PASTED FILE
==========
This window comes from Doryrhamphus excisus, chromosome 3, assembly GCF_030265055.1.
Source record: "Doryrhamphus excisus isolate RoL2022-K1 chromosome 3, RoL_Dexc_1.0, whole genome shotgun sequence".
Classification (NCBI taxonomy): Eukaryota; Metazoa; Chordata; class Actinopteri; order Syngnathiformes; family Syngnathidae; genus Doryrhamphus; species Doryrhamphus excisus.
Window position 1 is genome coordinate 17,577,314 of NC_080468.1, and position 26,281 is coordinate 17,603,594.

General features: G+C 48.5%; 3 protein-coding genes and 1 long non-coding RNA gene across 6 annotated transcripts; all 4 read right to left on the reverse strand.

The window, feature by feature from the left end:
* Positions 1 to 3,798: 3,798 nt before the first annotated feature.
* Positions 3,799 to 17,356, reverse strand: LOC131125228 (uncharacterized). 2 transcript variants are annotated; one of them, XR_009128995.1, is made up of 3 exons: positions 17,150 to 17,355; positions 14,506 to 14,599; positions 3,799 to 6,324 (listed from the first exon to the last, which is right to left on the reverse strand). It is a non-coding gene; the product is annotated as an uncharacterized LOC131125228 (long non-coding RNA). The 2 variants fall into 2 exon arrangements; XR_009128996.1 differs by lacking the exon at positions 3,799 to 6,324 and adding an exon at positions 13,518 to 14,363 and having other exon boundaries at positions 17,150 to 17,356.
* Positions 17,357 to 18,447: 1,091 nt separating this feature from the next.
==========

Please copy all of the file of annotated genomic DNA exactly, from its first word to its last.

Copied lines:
This window comes from Doryrhamphus excisus, chromosome 3, assembly GCF_030265055.1.
Source record: "Doryrhamphus excisus isolate RoL2022-K1 chromosome 3, RoL_Dexc_1.0, whole genome shotgun sequence".
Classification (NCBI taxonomy): Eukaryota; Metazoa; Chordata; class Actinopteri; order Syngnathiformes; family Syngnathidae; genus Doryrhamphus; species Doryrhamphus excisus.
Window position 1 is genome coordinate 17,577,314 of NC_080468.1, and position 26,281 is coordinate 17,603,594.

General features: G+C 48.5%; 3 protein-coding genes and 1 long non-coding RNA gene across 6 annotated transcripts; all 4 read right to left on the reverse strand.

The window, feature by feature from the left end:
* Positions 1 to 3,798: 3,798 nt before the first annotated feature.
* Positions 3,799 to 17,356, reverse strand: LOC131125228 (uncharacterized). 2 transcript variants are annotated; one of them, XR_009128995.1, is made up of 3 exons: positions 17,150 to 17,355; positions 14,506 to 14,599; positions 3,799 to 6,324 (listed from the first exon to the last, which is right to left on the reverse strand). It is a non-coding gene; the product is annotated as an uncharacterized LOC131125228 (long non-coding RNA). The 2 variants fall into 2 exon arrangements; XR_009128996.1 differs by lacking the exon at positions 3,799 to 6,324 and adding an exon at positions 13,518 to 14,363 and having other exon boundaries at positions 17,150 to 17,356.
* Positions 17,357 to 18,447: 1,091 nt separating this feature from the next.